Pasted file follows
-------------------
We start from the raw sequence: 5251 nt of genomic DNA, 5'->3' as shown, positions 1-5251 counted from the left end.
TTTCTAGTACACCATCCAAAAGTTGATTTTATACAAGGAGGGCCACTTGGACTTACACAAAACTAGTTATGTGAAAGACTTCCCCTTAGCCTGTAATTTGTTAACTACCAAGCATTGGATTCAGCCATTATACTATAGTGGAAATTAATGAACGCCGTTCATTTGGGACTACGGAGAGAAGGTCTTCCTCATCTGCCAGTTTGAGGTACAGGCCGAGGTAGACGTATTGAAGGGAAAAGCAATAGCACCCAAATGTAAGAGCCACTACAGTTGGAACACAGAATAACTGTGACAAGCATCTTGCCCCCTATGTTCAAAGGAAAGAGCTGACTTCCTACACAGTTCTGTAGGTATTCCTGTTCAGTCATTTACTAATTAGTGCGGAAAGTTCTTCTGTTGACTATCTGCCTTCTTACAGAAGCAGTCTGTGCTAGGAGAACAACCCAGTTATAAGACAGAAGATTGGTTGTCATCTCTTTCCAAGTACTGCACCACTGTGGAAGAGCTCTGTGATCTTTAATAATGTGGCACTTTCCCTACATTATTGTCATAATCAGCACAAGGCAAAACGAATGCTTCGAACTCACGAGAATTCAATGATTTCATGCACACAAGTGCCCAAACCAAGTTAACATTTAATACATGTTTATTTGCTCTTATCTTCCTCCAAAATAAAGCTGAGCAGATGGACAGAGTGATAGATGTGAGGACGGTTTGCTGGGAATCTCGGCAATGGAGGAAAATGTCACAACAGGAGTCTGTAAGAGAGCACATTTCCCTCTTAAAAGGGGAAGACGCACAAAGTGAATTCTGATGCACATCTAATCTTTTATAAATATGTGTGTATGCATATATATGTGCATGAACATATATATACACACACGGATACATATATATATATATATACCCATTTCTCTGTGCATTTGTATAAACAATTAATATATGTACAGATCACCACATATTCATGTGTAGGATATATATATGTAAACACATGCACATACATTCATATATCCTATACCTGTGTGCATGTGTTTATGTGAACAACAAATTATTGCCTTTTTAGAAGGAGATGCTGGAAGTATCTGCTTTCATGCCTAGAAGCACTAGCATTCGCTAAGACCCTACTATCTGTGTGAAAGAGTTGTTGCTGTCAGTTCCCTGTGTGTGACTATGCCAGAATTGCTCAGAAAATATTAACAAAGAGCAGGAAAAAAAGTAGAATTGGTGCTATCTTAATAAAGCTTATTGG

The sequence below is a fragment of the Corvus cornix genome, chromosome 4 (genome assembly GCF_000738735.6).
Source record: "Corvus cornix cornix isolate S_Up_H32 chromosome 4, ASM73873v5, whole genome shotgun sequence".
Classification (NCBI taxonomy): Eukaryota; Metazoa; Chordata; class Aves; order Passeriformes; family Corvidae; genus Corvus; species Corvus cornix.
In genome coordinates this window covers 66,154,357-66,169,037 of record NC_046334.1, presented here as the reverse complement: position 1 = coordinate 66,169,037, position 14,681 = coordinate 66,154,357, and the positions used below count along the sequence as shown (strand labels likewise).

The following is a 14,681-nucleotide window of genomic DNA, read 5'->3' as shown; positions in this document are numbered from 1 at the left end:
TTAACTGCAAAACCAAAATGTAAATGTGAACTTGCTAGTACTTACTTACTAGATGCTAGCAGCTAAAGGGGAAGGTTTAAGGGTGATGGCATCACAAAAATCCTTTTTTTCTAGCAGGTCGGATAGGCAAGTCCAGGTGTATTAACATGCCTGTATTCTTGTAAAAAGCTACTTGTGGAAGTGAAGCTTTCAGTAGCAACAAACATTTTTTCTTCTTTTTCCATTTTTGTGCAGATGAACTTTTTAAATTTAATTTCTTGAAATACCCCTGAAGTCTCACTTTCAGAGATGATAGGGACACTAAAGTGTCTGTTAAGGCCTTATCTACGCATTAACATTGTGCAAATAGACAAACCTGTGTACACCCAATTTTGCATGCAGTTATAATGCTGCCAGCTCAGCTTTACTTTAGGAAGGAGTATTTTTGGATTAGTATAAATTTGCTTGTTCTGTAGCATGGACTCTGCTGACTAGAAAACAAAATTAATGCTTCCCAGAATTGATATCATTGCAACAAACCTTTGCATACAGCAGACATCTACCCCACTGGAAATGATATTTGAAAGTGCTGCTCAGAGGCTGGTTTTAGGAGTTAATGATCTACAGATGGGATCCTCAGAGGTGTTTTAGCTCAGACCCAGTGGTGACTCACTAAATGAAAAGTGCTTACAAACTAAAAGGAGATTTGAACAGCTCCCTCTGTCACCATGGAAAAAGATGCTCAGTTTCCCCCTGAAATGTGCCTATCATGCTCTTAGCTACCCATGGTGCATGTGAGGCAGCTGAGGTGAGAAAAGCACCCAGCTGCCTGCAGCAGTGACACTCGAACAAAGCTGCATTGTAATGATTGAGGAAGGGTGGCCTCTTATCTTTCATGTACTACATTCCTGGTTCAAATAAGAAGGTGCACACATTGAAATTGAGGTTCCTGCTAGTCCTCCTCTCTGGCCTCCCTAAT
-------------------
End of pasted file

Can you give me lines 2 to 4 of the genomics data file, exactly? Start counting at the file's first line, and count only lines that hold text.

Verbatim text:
TTTCTAGTACACCATCCAAAAGTTGATTTTATACAAGGAGGGCCACTTGGACTTACACAAAACTAGTTATGTGAAAGACTTCCCCTTAGCCTGTAATTTGTTAACTACCAAGCATTGGATTCAGCCATTATACTATAGTGGAAATTAATGAACGCCGTTCATTTGGGACTACGGAGAGAAGGTCTTCCTCATCTGCCAGTTTGAGGTACAGGCCGAGGTAGACGTATTGAAGGGAAAAGCAATAGCACCCAAATGTAAGAGCCACTACAGTTGGAACACAGAATAACTGTGACAAGCATCTTGCCCCCTATGTTCAAAGGAAAGAGCTGACTTCCTACACAGTTCTGTAGGTATTCCTGTTCAGTCATTTACTAATTAGTGCGGAAAGTTCTTCTGTTGACTATCTGCCTTCTTACAGAAGCAGTCTGTGCTAGGAGAACAACCCAGTTATAAGACAGAAGATTGGTTGTCATCTCTTTCCAAGTACTGCACCACTGTGGAAGAGCTCTGTGATCTTTAATAATGTGGCACTTTCCCTACATTATTGTCATAATCAGCACAAGGCAAAACGAATGCTTCGAACTCACGAGAATTCAATGATTTCATGCACACAAGTGCCCAAACCAAGTTAACATTTAATACATGTTTATTTGCTCTTATCTTCCTCCAAAATAAAGCTGAGCAGATGGACAGAGTGATAGATGTGAGGACGGTTTGCTGGGAATCTCGGCAATGGAGGAAAATGTCACAACAGGAGTCTGTAAGAGAGCACATTTCCCTCTTAAAAGGGGAAGACGCACAAAGTGAATTCTGATGCACATCTAATCTTTTATAAATATGTGTGTATGCATATATATGTGCATGAACATATATATACACACACGGATACATATATATATATATATACCCATTTCTCTGTGCATTTGTATAAACAATTAATATATGTACAGATCACCACATATTCATGTGTAGGATATATATATGTAAACACATGCACATACATTCATATATCCTATACCTGTGTGCATGTGTTTATGTGAACAACAAATTATTGCCTTTTTAGAAGGAGATGCTGGAAGTATCTGCTTTCATGCCTAGAAGCACTAGCATTCGCTAAGACCCTACTATCTGTGTGAAAGAGTTGTTGCTGTCAGTTCCCTGTGTGTGACTATGCCAGAATTGCTCAGAAAATATTAACAAAGAGCAGGAAAAAAAGTAGAATTGGTGCTATCTTAATAAAGCTTATTGG

The sequence below is a fragment of the Corvus cornix genome, chromosome 4 (genome assembly GCF_000738735.6).
Source record: "Corvus cornix cornix isolate S_Up_H32 chromosome 4, ASM73873v5, whole genome shotgun sequence".